Musk's counter-suit was submitted along with a legal defence against Twitter's claim that the billionaire is contractually bound to complete the deal he inked in April to buy Twitter.

The Tesla boss wooed Twitter's board with a $54.20 per-share offer, but then in July announced he was
The Tesla boss wooed Twitter's board with a $54.20 per-share offer, but then in July announced he was "terminating" their agreement. (Reuters)

Elon Musk has filed claims against Twitter as he fights back against the tech firm's lawsuit demanding he be held to his $44-billion buyout deal.

Musk's counter-suit was submitted along with a legal defence against Twitter's claim that the billionaire is contractually bound to complete the deal he inked in April to buy Twitter, the Chancery Court in the state of Delaware said in a notice on Friday.

The 164-page filing was submitted as being "confidential", meaning the documents were not accessible by the public, the notice indicated.

Rules of the court, however, require Musk to submit a public version of the filing with trade secrets or other sensitive information redacted.

A judge has ordered a five-day trial over Twitter's lawsuit against Musk to begin on October 17.

The Tesla boss wooed Twitter's board with a $54.20 per-share offer, but then in July announced he was "terminating" their agreement on accusations the firm misled him regarding its tally of fake and spam accounts.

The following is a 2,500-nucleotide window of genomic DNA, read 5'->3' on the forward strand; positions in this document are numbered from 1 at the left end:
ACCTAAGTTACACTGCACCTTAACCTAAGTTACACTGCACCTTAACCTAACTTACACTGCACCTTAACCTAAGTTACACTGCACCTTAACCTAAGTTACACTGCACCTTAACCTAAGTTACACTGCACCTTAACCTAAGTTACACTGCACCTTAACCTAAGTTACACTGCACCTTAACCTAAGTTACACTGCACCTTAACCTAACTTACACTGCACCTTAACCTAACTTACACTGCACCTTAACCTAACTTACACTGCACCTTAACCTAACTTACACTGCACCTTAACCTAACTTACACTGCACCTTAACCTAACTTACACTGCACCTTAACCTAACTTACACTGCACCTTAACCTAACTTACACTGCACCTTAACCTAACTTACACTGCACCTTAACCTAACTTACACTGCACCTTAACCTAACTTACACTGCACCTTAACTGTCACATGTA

READ MORE: Elon Musk-Twitter saga, explained

Row over bots

Twitter, whose stock price closed at $41.61 on Friday, has stuck by its estimates regarding accounts run by software "bots" rather than people, and argued that Musk is contriving excuses to back out of the contract.

The social media platform has urged shareholders to endorse the deal, setting a vote on the merger for September 13.

"We are committed to closing the merger on the price and terms agreed upon with Mr. Musk," Twitter chief executive Parag Agrawal and board chairperson Bret Taylor said in a copy of a letter to investors.

Billions of dollars are at stake, but so is the future of Twitter, which Musk has said should allow any legal speech — an absolutist position that has sparked fears the network could be used to incite violence.

READ MORE: Twitter reports quarterly loss, cites Musk buyout uncertainty

Source: AFP